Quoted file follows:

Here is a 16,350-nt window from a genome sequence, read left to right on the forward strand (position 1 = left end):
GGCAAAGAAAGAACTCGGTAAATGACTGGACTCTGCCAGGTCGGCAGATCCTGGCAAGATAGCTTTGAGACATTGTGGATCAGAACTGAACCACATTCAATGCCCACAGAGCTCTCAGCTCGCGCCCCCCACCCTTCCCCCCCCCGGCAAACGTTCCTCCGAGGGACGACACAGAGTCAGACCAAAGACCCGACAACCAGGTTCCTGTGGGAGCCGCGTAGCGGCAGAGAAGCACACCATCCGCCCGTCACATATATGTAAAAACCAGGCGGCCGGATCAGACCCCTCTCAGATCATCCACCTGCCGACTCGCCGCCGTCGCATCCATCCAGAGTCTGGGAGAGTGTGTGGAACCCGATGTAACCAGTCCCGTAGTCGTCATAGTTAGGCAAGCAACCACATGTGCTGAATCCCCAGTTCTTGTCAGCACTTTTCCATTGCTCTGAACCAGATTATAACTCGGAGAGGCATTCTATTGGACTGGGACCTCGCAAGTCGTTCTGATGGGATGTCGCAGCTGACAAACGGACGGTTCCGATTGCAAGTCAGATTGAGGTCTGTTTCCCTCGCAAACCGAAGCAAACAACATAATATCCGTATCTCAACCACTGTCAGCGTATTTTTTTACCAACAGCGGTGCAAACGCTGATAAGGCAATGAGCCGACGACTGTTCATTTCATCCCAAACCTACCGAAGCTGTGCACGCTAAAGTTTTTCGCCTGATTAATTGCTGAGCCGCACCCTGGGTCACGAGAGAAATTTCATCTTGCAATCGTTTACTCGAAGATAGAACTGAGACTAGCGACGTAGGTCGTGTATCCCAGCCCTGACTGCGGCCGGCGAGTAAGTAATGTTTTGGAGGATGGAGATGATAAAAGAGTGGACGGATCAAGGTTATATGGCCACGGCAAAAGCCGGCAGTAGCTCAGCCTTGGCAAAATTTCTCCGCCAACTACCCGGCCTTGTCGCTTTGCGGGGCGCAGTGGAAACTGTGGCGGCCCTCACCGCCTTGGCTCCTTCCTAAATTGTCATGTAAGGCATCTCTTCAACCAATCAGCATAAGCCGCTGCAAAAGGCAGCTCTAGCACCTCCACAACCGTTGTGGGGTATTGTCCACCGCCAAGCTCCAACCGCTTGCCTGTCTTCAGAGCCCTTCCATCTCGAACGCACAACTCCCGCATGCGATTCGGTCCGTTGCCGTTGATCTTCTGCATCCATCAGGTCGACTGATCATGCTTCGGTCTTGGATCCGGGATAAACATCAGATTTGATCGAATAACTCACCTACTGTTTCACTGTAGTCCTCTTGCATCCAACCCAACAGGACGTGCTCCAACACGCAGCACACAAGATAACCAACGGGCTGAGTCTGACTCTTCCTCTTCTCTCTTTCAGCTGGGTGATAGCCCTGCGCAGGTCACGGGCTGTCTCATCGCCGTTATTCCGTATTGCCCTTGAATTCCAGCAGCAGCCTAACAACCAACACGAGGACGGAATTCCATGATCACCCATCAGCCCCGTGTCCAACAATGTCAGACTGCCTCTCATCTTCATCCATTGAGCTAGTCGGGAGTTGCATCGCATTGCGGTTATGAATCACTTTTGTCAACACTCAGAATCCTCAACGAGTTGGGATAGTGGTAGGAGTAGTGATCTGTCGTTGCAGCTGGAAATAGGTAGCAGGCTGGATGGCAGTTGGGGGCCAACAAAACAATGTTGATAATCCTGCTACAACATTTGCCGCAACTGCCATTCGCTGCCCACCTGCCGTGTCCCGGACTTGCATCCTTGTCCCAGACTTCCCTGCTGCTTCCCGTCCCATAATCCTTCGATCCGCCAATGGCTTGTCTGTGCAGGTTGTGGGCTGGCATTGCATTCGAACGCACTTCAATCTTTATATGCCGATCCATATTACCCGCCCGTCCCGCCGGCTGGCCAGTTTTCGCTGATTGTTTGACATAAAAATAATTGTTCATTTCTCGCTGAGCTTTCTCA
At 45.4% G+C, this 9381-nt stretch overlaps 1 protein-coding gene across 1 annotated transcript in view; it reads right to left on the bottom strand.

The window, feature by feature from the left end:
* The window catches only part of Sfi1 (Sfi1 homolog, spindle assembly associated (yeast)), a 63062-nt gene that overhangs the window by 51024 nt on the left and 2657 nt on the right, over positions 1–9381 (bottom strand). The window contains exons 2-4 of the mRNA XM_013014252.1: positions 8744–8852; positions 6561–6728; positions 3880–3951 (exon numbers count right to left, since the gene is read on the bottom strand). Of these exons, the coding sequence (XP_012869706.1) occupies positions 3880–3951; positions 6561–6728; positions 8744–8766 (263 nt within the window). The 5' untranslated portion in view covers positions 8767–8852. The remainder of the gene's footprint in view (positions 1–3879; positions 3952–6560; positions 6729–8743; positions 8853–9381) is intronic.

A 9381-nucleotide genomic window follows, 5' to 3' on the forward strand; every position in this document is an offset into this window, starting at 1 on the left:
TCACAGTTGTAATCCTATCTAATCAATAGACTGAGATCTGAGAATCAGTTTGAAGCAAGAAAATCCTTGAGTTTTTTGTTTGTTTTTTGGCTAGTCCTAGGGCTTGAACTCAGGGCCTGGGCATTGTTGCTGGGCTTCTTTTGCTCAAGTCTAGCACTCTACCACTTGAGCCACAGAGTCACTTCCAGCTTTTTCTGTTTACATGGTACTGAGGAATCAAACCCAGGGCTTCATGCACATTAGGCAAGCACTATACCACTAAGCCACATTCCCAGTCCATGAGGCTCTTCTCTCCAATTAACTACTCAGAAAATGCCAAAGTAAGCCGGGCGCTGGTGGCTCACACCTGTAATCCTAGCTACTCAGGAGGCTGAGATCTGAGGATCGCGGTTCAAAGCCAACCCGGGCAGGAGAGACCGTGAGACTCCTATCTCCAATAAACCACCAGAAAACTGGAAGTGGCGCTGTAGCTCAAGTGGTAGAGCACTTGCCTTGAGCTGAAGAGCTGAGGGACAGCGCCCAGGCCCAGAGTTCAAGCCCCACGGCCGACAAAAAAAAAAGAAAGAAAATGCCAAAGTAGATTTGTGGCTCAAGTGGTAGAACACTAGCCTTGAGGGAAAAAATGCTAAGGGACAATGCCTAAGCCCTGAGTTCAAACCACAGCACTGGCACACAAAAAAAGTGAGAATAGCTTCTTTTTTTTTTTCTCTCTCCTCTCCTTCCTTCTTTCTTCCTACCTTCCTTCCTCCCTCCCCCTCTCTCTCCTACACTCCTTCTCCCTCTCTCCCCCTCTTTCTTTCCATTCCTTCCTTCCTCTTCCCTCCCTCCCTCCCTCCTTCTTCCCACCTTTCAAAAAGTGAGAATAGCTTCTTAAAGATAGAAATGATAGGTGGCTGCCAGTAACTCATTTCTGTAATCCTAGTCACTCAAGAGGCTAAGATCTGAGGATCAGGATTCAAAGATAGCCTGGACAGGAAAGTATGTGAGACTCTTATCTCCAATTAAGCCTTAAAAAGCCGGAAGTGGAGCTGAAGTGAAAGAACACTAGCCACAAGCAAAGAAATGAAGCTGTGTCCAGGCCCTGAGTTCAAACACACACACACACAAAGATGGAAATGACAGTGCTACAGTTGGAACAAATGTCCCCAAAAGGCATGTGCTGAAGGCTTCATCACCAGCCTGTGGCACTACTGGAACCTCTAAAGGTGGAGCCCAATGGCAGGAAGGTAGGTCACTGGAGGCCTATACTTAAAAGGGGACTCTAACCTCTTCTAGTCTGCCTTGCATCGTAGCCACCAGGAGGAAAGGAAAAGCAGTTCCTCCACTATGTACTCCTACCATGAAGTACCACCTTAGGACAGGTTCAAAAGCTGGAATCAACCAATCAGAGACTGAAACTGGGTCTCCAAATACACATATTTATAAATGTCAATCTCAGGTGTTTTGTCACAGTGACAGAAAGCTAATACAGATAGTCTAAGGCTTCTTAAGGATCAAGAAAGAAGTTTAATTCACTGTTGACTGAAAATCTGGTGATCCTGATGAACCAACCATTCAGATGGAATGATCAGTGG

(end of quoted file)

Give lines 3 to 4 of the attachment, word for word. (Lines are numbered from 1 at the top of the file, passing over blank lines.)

At 45.4% G+C, this 9381-nt stretch overlaps 1 protein-coding gene across 1 annotated transcript in view; it reads right to left on the bottom strand.

The window, feature by feature from the left end: